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Public Relations and the Making of Modern Britain: Stephen Tallents and the Birth of a Progressive Media Profession (Paperback)
  • Public Relations and the Making of Modern Britain: Stephen Tallents and the Birth of a Progressive Media Profession (Paperback)
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Public Relations and the Making of Modern Britain: Stephen Tallents and the Birth of a Progressive Media Profession (Paperback)

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£17.99
Paperback 280 Pages / Published: 28/02/2013
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The story of public relations in Britain was shaped by the economic hardships of the inter-war years. It was a profession established by a group of liberal-minded officials, whose manner and methods would heavily influence post war organisations such as UNESCO. Central to the startling story of Britain's early public relations pioneers is Sir Stephen Tallents, the inaugural President of the Institute of Public Relations. Tallents was a public sector entrepreneur who lent his patronage to John Grierson's documentary film movement, the BBC Overseas Service, the development of Listener Research and the staging of the Festival of Britain. His intellectual imprint lingers on everything from the jubilee telephone kiosk to the V for Victory movement, from Night Mail to the Greater London Plan. A portrait of how the social, economic and media revolutions of the early the twentieth century reshaped national life, Public relations and the making of modern Britain reveals a country struggling to cope with austerity and crisis that is at once very different from, and yet surprisingly similar to, our own. The book includes a reprint of Tallents' influential pamphlet, The projection of England (1932). This book will interest students and scholars of modern British culture, media studies, history and politics.

Publisher: Manchester University Press
ISBN: 9780719090042
Number of pages: 280
Weight: 328 g
Dimensions: 216 x 138 x 14 mm


MEDIA REVIEWS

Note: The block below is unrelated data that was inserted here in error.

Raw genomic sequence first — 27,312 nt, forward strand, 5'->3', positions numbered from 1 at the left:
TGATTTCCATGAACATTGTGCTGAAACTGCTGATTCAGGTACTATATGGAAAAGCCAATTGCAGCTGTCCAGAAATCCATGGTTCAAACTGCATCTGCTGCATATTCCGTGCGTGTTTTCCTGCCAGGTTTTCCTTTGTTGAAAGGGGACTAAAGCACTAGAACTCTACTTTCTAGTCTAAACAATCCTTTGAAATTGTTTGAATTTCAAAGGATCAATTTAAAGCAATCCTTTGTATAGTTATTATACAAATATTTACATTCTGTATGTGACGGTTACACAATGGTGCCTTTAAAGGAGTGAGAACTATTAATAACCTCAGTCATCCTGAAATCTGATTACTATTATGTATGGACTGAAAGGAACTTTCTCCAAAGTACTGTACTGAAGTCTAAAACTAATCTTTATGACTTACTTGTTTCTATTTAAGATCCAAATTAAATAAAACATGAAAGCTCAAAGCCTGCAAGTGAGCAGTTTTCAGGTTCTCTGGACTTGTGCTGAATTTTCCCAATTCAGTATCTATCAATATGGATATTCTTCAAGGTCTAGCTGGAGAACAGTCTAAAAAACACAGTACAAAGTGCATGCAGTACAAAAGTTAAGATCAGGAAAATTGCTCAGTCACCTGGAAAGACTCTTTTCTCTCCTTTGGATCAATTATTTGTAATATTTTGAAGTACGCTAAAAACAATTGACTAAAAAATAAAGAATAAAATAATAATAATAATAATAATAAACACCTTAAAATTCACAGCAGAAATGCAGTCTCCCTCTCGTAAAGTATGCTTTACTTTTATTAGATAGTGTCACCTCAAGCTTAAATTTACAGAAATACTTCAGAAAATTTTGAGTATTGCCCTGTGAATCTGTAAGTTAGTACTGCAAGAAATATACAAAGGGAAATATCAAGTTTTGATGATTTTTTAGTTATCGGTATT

An engaging and thoroughly researched contribution to the debate about an often misunderstood industry' Alastair Campbell, Journalist and Broadcaster 'You may not expect the story of a civil servant who went on to become the first President of the Institute for Public Relations to be either fascinating or revealing of a whole sweep of national history. Scott Anthony's prismatic and lucidly written study of Sir Stephen Tallents and his career as a maverick and highly creative "public sector entrepreneur" is surely the book that will change your mind. Truly an excellent piece of work, which adds a new dimension to our understanding of the British twentieth century...' Professor Patrick Wright 'This book restores Stephen Tallents to his rightful place as one of the most important of the strangely radical benevolent bureaucrats of the interwar years. A fascinating book, especially relevant as a reminder of possibility to an era whose public sphere has been devalued and eviscerated.' Owen Hatherley, Writer and Journalist 'Scott Anthony has illuminated a character and a movement in British media unknown to almost everyone - and rescued public relations from the easy scorn of journalists, by showing that it had its roots, at least in the UK, in a progressive agenda of informing people of what was being done in their name' John Lloyd, Director of Journalism Reuters Institute for the Study of Journalism "Stephen Tallents was a pioneer in the field of public relations. Scott Anthony's account of his life and work is a significant contribution to our understanding of how the modern disciplines of PR and communications developed and the history of public relations in the UK. Students and practitioners alike will enjoy and benefit from reading about one of the leading figures in the evolution of our profession" Sally Sykes FCIPR - President Chartered Institute of Public Relations 2012 'Well-researched, readable and consistently absorbing' Professor Jeffrey Richards 'Anthony's study is an original and important contribution' Michael Saler, Twentieth Century British History, December 3, 2012 This book is a very welcome addition to the scholarship of public relations history, especially for those researching its development in nations of the former British Empire. -- .

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